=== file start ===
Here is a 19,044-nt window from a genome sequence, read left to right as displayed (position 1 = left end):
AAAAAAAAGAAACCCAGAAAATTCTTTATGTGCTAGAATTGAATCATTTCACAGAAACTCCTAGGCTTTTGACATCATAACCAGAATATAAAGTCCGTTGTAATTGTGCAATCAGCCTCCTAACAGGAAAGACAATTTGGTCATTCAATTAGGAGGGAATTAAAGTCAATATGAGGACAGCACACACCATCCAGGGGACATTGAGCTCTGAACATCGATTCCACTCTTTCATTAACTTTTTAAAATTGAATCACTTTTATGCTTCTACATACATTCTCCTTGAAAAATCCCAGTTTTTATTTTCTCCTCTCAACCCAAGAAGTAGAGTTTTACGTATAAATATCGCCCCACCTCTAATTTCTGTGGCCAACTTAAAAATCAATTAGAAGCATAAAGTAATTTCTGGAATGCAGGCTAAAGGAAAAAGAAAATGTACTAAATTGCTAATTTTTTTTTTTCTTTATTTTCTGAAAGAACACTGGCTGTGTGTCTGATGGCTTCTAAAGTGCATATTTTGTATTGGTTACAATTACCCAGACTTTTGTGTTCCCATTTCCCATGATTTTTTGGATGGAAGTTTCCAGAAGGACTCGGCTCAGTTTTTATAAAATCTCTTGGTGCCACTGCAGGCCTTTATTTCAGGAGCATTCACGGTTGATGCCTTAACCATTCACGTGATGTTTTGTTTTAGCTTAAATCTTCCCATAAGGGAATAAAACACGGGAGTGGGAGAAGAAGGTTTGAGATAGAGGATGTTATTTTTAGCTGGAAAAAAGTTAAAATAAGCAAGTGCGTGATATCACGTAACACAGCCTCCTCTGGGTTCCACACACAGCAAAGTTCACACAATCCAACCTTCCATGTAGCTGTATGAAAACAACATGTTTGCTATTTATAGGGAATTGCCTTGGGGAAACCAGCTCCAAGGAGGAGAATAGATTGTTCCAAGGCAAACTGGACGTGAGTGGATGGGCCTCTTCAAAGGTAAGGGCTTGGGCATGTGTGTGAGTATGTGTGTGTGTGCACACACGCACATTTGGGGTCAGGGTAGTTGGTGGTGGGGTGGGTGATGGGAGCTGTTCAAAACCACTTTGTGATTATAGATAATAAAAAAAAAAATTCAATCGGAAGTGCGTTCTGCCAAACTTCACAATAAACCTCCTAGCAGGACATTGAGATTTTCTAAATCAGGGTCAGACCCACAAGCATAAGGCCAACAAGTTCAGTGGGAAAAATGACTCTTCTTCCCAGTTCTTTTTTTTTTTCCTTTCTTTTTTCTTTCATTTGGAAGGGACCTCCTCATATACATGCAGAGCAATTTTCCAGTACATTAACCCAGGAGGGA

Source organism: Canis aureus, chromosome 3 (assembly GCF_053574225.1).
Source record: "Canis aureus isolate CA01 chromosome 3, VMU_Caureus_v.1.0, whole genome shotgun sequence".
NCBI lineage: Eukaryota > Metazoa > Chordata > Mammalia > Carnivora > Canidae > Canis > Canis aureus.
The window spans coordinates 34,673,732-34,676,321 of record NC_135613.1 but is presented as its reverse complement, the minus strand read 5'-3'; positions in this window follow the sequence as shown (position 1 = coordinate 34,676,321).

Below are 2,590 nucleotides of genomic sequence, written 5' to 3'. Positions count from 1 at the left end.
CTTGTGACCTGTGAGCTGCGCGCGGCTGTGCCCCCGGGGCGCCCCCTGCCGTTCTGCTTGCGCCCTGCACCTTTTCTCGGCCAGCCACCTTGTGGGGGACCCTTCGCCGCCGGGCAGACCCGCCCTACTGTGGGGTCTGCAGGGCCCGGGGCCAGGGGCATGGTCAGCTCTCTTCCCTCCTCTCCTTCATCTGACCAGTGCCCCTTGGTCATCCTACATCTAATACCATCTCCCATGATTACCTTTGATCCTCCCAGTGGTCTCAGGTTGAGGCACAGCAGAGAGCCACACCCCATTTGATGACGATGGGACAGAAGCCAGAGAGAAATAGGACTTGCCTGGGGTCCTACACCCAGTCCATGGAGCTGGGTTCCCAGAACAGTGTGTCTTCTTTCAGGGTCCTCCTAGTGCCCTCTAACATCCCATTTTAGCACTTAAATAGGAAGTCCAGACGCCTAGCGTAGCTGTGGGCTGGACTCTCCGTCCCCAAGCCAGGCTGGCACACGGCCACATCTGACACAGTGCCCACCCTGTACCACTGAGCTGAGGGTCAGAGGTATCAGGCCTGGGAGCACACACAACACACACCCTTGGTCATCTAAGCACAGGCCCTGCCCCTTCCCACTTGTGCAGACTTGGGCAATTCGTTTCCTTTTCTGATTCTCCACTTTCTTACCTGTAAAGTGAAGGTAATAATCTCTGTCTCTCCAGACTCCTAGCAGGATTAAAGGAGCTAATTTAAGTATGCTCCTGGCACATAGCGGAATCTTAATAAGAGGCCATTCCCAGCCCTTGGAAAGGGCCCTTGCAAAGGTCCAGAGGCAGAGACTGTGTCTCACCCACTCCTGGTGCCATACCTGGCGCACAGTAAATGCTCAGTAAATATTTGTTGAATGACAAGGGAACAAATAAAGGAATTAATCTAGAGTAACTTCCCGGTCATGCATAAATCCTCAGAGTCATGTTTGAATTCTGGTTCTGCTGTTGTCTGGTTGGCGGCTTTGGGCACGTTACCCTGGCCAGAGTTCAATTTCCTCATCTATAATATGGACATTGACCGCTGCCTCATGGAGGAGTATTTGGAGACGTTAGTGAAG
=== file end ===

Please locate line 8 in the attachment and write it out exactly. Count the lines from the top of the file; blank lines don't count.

CTTGTGACCTGTGAGCTGCGCGCGGCTGTGCCCCCGGGGCGCCCCCTGCCGTTCTGCTTGCGCCCTGCACCTTTTCTCGGCCAGCCACCTTGTGGGGGACCCTTCGCCGCCGGGCAGACCCGCCCTACTGTGGGGTCTGCAGGGCCCGGGGCCAGGGGCATGGTCAGCTCTCTTCCCTCCTCTCCTTCATCTGACCAGTGCCCCTTGGTCATCCTACATCTAATACCATCTCCCATGATTACCTTTGATCCTCCCAGTGGTCTCAGGTTGAGGCACAGCAGAGAGCCACACCCCATTTGATGACGATGGGACAGAAGCCAGAGAGAAATAGGACTTGCCTGGGGTCCTACACCCAGTCCATGGAGCTGGGTTCCCAGAACAGTGTGTCTTCTTTCAGGGTCCTCCTAGTGCCCTCTAACATCCCATTTTAGCACTTAAATAGGAAGTCCAGACGCCTAGCGTAGCTGTGGGCTGGACTCTCCGTCCCCAAGCCAGGCTGGCACACGGCCACATCTGACACAGTGCCCACCCTGTACCACTGAGCTGAGGGTCAGAGGTATCAGGCCTGGGAGCACACACAACACACACCCTTGGTCATCTAAGCACAGGCCCTGCCCCTTCCCACTTGTGCAGACTTGGGCAATTCGTTTCCTTTTCTGATTCTCCACTTTCTTACCTGTAAAGTGAAGGTAATAATCTCTGTCTCTCCAGACTCCTAGCAGGATTAAAGGAGCTAATTTAAGTATGCTCCTGGCACATAGCGGAATCTTAATAAGAGGCCATTCCCAGCCCTTGGAAAGGGCCCTTGCAAAGGTCCAGAGGCAGAGACTGTGTCTCACCCACTCCTGGTGCCATACCTGGCGCACAGTAAATGCTCAGTAAATATTTGTTGAATGACAAGGGAACAAATAAAGGAATTAATCTAGAGTAACTTCCCGGTCATGCATAAATCCTCAGAGTCATGTTTGAATTCTGGTTCTGCTGTTGTCTGGTTGGCGGCTTTGGGCACGTTACCCTGGCCAGAGTTCAATTTCCTCATCTATAATATGGACATTGACCGCTGCCTCATGGAGGAGTATTTGGAGACGTTAGTGAAG